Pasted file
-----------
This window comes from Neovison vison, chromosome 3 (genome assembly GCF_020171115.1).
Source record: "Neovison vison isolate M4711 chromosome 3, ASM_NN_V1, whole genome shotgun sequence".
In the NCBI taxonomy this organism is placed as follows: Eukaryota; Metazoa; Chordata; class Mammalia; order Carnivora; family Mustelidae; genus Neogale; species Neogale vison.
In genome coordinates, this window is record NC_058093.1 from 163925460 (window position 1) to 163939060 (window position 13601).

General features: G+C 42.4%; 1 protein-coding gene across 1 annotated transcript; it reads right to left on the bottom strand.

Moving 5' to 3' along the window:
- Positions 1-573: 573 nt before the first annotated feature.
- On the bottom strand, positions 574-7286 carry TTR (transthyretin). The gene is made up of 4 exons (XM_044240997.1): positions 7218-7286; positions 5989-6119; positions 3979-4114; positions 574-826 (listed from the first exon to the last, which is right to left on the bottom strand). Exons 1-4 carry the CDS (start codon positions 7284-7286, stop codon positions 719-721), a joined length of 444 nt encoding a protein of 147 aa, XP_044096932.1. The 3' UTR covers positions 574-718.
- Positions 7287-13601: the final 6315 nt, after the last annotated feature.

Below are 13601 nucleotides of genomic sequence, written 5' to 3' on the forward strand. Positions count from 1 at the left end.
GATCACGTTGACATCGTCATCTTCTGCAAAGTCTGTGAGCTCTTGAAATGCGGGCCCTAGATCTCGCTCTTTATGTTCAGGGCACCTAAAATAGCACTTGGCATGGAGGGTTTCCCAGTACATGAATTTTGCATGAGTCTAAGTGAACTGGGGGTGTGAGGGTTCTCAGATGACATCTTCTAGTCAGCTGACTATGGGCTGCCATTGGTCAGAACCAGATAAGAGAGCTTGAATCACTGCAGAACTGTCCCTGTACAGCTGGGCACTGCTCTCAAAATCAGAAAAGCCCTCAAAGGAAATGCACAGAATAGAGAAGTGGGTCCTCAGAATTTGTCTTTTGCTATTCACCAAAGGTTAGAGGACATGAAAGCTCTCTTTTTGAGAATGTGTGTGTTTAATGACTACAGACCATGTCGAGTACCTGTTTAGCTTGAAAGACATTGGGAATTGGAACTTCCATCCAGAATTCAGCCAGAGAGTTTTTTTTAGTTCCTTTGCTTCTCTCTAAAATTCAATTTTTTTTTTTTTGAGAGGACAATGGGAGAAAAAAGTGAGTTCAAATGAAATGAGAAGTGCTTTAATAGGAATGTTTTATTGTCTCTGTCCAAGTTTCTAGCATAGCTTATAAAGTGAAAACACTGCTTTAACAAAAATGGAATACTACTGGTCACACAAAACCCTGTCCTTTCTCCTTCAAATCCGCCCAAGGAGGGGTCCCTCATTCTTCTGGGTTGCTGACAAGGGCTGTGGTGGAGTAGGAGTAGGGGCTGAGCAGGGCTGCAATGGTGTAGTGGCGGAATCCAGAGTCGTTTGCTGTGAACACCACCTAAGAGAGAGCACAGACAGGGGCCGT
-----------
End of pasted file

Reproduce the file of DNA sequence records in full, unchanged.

This window comes from Neovison vison, chromosome 3 (genome assembly GCF_020171115.1).
Source record: "Neovison vison isolate M4711 chromosome 3, ASM_NN_V1, whole genome shotgun sequence".
In the NCBI taxonomy this organism is placed as follows: Eukaryota; Metazoa; Chordata; class Mammalia; order Carnivora; family Mustelidae; genus Neogale; species Neogale vison.
In genome coordinates, this window is record NC_058093.1 from 163925460 (window position 1) to 163939060 (window position 13601).

General features: G+C 42.4%; 1 protein-coding gene across 1 annotated transcript; it reads right to left on the bottom strand.

Moving 5' to 3' along the window:
- Positions 1-573: 573 nt before the first annotated feature.
- On the bottom strand, positions 574-7286 carry TTR (transthyretin). The gene is made up of 4 exons (XM_044240997.1): positions 7218-7286; positions 5989-6119; positions 3979-4114; positions 574-826 (listed from the first exon to the last, which is right to left on the bottom strand). Exons 1-4 carry the CDS (start codon positions 7284-7286, stop codon positions 719-721), a joined length of 444 nt encoding a protein of 147 aa, XP_044096932.1. The 3' UTR covers positions 574-718.
- Positions 7287-13601: the final 6315 nt, after the last annotated feature.

Below are 13601 nucleotides of genomic sequence, written 5' to 3' on the forward strand. Positions count from 1 at the left end.
GATCACGTTGACATCGTCATCTTCTGCAAAGTCTGTGAGCTCTTGAAATGCGGGCCCTAGATCTCGCTCTTTATGTTCAGGGCACCTAAAATAGCACTTGGCATGGAGGGTTTCCCAGTACATGAATTTTGCATGAGTCTAAGTGAACTGGGGGTGTGAGGGTTCTCAGATGACATCTTCTAGTCAGCTGACTATGGGCTGCCATTGGTCAGAACCAGATAAGAGAGCTTGAATCACTGCAGAACTGTCCCTGTACAGCTGGGCACTGCTCTCAAAATCAGAAAAGCCCTCAAAGGAAATGCACAGAATAGAGAAGTGGGTCCTCAGAATTTGTCTTTTGCTATTCACCAAAGGTTAGAGGACATGAAAGCTCTCTTTTTGAGAATGTGTGTGTTTAATGACTACAGACCATGTCGAGTACCTGTTTAGCTTGAAAGACATTGGGAATTGGAACTTCCATCCAGAATTCAGCCAGAGAGTTTTTTTTAGTTCCTTTGCTTCTCTCTAAAATTCAATTTTTTTTTTTTTGAGAGGACAATGGGAGAAAAAAGTGAGTTCAAATGAAATGAGAAGTGCTTTAATAGGAATGTTTTATTGTCTCTGTCCAAGTTTCTAGCATAGCTTATAAAGTGAAAACACTGCTTTAACAAAAATGGAATACTACTGGTCACACAAAACCCTGTCCTTTCTCCTTCAAATCCGCCCAAGGAGGGGTCCCTCATTCTTCTGGGTTGCTGACAAGGGCTGTGGTGGAGTAGGAGTAGGGGCTGAGCAGGGCTGCAATGGTGTAGTGGCGGAATCCAGAGTCGTTTGCTGTGAACACCACCTAAGAGAGAGCACAGACAGGGGCCGT